—  John Wright

Top 10: Perry, Dewhurst were tied to cancellation of gay-themed play at Tarleton

John Otte

No. 7:

View all of the Top 10

A Tarleton State University student’s choice to present a play with gay content for his theater directing class stirred controversy in the local community.

Tarleton State is in Stephenville, 70 miles southwest of Fort Worth.

John Jordan Otte, a junior, was assigned to choose a play meaningful to him to direct for his theater class. He selected Terrence McNally’s Corpus Christi.

A 45-minute excerpt from the play was scheduled to be performed on March 27 along with selections from three other plays directed by other students in his class in a theater that held just 95 people. The public was never invited to attend.

Corpus Christi has a modern Texas setting and depicts a gay man whose life parallels that of Jesus. The character, named Joshua, performs a same-sex wedding.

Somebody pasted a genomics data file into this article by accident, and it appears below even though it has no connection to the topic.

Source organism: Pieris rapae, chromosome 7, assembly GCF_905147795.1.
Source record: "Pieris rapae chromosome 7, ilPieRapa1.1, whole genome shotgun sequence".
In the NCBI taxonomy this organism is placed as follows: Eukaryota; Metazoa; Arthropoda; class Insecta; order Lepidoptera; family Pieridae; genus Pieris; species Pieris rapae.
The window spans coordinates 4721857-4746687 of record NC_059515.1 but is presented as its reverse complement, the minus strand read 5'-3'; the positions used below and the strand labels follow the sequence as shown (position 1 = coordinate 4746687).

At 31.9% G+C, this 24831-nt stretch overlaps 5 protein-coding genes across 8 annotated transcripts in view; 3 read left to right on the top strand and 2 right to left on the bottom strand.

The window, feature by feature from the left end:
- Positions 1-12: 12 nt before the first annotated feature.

When the community heard about the play, they flooded the school with complaints. Alumni threatened to withhold donations. Otte was denounced from local pulpits.

At first, Tarleton President F. Dominic Dottavio defended freedom of speech on his campus.

One of the actors in the play was given the choice by his parents of withdrawing from the play or getting out of the house. Otte took in his 18-year-old actor.

As the performance day approached, the time was changed from afternoon to 8 a.m. for security reasons, with only friends and family allowed to watch.

Texas Lt. Gov. David Dewhurst entered the controversy, issuing a statement condemning the play and use of state money.

State money, however, was not being used. Otte paid for performance rights for the play out of his own pocket.

After a final run-through, the professor canceled the production and a grade was given based on that rehearsal.

He cited safety and security reasons. Though not confirmed, several people called Dallas Voice and claimed pressure was put on the professor and on the president of the school by the governor’s office.

Rachel Dudley, a student reporter at Tarleton State, connected Gov. Rick Perry to the controversy when she obtained a copy of note from Steven Hotze, who heads a group of clergy in Houston that had been one of Mayor Annise Parker’s biggest detractors.